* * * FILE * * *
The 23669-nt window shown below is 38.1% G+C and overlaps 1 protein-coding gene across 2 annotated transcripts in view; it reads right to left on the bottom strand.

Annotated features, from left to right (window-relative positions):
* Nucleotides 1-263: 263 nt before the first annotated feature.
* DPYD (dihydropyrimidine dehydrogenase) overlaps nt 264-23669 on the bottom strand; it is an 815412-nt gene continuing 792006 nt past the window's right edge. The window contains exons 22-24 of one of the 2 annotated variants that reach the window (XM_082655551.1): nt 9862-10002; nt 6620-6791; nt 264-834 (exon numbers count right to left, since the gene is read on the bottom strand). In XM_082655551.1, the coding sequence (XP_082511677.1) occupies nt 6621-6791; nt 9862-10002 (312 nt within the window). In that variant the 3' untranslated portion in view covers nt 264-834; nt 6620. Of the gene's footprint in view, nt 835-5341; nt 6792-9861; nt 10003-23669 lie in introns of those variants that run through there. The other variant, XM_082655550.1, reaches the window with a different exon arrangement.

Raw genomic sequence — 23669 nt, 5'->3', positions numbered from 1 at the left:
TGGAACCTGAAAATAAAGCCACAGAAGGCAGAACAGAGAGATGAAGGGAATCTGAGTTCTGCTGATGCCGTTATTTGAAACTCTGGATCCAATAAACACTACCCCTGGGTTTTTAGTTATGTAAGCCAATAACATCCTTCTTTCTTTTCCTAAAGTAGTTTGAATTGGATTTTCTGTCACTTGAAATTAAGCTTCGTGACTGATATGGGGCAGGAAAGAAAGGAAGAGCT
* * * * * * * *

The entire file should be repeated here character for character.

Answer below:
The 23669-nt window shown below is 38.1% G+C and overlaps 1 protein-coding gene across 2 annotated transcripts in view; it reads right to left on the bottom strand.

Annotated features, from left to right (window-relative positions):
* Nucleotides 1-263: 263 nt before the first annotated feature.
* DPYD (dihydropyrimidine dehydrogenase) overlaps nt 264-23669 on the bottom strand; it is an 815412-nt gene continuing 792006 nt past the window's right edge. The window contains exons 22-24 of one of the 2 annotated variants that reach the window (XM_082655551.1): nt 9862-10002; nt 6620-6791; nt 264-834 (exon numbers count right to left, since the gene is read on the bottom strand). In XM_082655551.1, the coding sequence (XP_082511677.1) occupies nt 6621-6791; nt 9862-10002 (312 nt within the window). In that variant the 3' untranslated portion in view covers nt 264-834; nt 6620. Of the gene's footprint in view, nt 835-5341; nt 6792-9861; nt 10003-23669 lie in introns of those variants that run through there. The other variant, XM_082655550.1, reaches the window with a different exon arrangement.

Raw genomic sequence — 23669 nt, 5'->3', positions numbered from 1 at the left:
TGGAACCTGAAAATAAAGCCACAGAAGGCAGAACAGAGAGATGAAGGGAATCTGAGTTCTGCTGATGCCGTTATTTGAAACTCTGGATCCAATAAACACTACCCCTGGGTTTTTAGTTATGTAAGCCAATAACATCCTTCTTTCTTTTCCTAAAGTAGTTTGAATTGGATTTTCTGTCACTTGAAATTAAGCTTCGTGACTGATATGGGGCAGGAAAGAAAGGAAGAGCT